Parents as Partners in the Special Education Process: A Parent's Perspective with Suggestions for Educators

Parents as Partners in the Special Education Process: A Parent's Perspective with Suggestions for Educators

Cynthia Sistek-Chandler (National University, USA)
Copyright: © 2017 |Pages: 14
DOI: 10.4018/978-1-5225-1753-5.ch014
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Abstract

The purpose of this chapter is to provide Pre-K through college educators, parents, and administrators who are involved with special education, insight into the processes and procedures from the perspective of a parent. The parent's perspective and involvement with their special needs child is critical in shaping the lifelong, special education experience. The literature and research shows a strong correlation to student success when parents are actively involved in this process. Rooted in the federal and state guidelines from the 2004 Individuals with Disabilities Education Act (IDEA), all students are entitled to education services from birth through age 21. Recommendations for the Individual Education Plan process as well as strategies for navigating special education services are revealed in this narrative.
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Introduction

When parents are partners with health professionals and educational specialists from the beginning, the process of determining the best pathway for a child with special needs becomes more of a discovery and less of a tumultuous trip. Along the journey, parents make personal observations, fill out surveys and official instruments, write reports, and collect massive amounts of data on their child; then they share their perceptions and continuous concerns with a circle of professionals who help them to navigate the Special Education system. Whether that system is at a hospital, a county or state facility, or is an organization in the public or private sector, parents need to cast the net wide for assistance. The sooner a parent of a special needs child becomes part of a team the sooner support for the student can begin to foster professional collaboration. When parents are partners with teachers and with special education administrators a relationship of trust and respect can be developed. The educator can work to provide strategies and the parent can collaborate with the teacher to support those strategies. Oftentimes the relationship between all parties develops into comfortable environment of trial and error, one that involves reciprocity of trust. Without mutual and reciprocal advocacy for the welfare of the special needs child, the partnership will not evolve. When one or more parties are absent or uninvolved the relationship can be strained, adversarial, and non-communicative. The best pathway is a pathway where parents are partners.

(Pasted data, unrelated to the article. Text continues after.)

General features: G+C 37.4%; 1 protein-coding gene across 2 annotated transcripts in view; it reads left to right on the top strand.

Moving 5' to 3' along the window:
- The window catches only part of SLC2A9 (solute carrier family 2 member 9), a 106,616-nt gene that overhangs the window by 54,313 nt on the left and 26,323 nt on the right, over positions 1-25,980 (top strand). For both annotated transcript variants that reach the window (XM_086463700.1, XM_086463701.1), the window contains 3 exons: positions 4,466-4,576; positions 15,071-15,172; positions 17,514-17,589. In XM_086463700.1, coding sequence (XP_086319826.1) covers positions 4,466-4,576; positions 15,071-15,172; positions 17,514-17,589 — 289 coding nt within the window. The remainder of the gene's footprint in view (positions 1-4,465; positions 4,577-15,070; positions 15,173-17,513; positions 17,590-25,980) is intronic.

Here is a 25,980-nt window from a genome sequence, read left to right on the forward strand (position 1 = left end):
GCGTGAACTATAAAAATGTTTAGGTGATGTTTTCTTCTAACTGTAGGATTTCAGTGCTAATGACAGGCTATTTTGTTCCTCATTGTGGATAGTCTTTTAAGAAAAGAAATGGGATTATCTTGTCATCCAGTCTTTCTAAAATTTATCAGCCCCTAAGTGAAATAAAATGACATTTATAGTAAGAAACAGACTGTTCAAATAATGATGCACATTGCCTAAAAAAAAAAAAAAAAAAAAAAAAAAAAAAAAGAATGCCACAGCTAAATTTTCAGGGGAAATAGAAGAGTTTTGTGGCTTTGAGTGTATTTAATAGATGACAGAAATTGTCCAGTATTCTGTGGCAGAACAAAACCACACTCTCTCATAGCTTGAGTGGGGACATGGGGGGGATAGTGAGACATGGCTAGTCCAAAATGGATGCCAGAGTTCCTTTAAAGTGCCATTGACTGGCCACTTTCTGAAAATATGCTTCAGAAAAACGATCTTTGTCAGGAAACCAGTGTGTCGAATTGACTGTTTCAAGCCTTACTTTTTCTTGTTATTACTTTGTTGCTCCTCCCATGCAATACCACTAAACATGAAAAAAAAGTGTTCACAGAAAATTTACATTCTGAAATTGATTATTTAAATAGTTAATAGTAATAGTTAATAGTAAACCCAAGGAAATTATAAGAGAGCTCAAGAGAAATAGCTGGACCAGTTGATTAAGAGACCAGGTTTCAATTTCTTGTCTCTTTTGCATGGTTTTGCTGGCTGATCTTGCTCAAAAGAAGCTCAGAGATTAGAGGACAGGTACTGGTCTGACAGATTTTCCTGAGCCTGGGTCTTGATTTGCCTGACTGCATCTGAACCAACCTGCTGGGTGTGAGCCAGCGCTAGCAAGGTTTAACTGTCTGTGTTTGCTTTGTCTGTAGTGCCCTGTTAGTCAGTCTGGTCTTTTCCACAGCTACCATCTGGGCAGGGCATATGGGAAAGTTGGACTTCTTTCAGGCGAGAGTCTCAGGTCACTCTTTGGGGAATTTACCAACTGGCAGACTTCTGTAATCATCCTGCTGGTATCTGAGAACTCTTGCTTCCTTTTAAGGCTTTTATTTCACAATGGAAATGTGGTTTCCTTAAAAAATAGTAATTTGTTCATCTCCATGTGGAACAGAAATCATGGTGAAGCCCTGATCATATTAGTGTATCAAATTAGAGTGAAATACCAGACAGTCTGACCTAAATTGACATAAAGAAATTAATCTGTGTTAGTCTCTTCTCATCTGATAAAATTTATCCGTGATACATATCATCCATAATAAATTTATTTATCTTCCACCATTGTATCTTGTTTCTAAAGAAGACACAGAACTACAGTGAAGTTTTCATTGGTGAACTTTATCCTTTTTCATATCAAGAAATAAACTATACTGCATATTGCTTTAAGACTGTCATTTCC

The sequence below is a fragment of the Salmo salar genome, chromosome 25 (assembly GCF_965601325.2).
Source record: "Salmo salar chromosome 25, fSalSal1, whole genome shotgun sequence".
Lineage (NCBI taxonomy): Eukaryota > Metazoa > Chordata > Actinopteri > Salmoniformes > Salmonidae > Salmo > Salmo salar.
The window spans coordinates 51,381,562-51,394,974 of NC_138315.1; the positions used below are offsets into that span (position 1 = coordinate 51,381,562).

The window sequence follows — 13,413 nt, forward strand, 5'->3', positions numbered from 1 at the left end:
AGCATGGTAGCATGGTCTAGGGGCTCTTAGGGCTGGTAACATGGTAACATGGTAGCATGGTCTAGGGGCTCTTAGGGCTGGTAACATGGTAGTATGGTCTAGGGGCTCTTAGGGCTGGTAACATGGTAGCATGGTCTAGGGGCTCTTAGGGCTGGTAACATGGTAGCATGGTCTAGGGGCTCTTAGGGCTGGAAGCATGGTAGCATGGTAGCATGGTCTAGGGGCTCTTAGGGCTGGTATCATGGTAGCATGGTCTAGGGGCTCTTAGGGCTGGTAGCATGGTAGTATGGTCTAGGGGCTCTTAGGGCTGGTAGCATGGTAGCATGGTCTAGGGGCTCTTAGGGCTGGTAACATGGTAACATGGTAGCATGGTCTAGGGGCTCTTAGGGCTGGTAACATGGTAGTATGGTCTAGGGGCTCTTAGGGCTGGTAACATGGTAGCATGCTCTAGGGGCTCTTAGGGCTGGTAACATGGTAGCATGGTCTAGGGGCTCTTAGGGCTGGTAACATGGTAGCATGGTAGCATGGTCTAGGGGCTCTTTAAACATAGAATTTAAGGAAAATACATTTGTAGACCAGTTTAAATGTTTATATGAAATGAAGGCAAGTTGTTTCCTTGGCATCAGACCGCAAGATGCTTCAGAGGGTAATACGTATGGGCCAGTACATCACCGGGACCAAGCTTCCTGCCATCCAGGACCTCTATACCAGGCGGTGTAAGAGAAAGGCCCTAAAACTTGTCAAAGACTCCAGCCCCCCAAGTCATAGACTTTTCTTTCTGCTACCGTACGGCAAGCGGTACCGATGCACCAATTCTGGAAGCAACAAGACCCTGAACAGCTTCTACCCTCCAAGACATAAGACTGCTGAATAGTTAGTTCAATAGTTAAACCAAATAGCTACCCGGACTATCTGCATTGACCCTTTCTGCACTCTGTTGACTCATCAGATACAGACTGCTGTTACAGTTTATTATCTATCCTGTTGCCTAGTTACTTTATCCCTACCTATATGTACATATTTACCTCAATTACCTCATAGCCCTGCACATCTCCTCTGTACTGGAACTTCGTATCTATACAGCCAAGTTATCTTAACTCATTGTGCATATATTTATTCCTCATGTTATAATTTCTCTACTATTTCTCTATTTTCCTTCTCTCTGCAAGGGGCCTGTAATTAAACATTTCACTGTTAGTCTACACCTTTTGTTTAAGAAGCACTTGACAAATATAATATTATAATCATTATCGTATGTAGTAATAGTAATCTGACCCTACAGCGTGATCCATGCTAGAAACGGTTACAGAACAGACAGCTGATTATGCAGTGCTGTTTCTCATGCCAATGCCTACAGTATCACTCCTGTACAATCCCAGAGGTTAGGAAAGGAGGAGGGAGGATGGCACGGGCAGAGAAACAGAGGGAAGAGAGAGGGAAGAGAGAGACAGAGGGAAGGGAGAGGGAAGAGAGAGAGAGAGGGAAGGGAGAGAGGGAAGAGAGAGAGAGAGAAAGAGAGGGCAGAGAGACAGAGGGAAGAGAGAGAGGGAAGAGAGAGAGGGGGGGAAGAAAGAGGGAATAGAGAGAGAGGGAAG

This chapter is written from the lens of a parent and from one of a teacher educator to inform pre-service teacher candidates, other teacher educators, and special education professionals about experiences and the myriad of pathways students and parents take as a result of special education services and inclusion in the traditional classroom.

Chapter objectives are to:

  • Inform about state and federal guidelines pertaining to special education

  • Explain supporting research on processes and procedural safeguards

  • Describe the various supports both medical and educational

  • Share discoveries on what worked during the special education process for one case

  • Share discoveries on what did not work along with strategies for engaging SPED teams

  • Discuss prognosis for ADHD and decisions to medicate

  • List research based, informed strategies on parent involvement with Individual Education Plans (IEPs)

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The Special Education Process

Individuals with Disabilities Education Act (IDEA, 2004) for state and local educational agencies (school districts) includes provisions for special education and related services to children with disabilities, ages birth through 3 and age 3 through 21 emphasizes the importance of including parents in decisions regarding the education of their children. Before a school district proposes or refuses to take action regarding the educational program of a child with a disability, the district must provide a “prior written notice” to the parents. The district must also, at specified times, provide parents with a “procedural safeguards notice” which explains their rights under Part B of the IDEA. Further, parents and school personnel are required to work together to develop an individualized education program (IEP) for each child which sets forth the services that the child will receive to meet his or her unique needs. The more special needs partners are involved, the better the journey will be for all.

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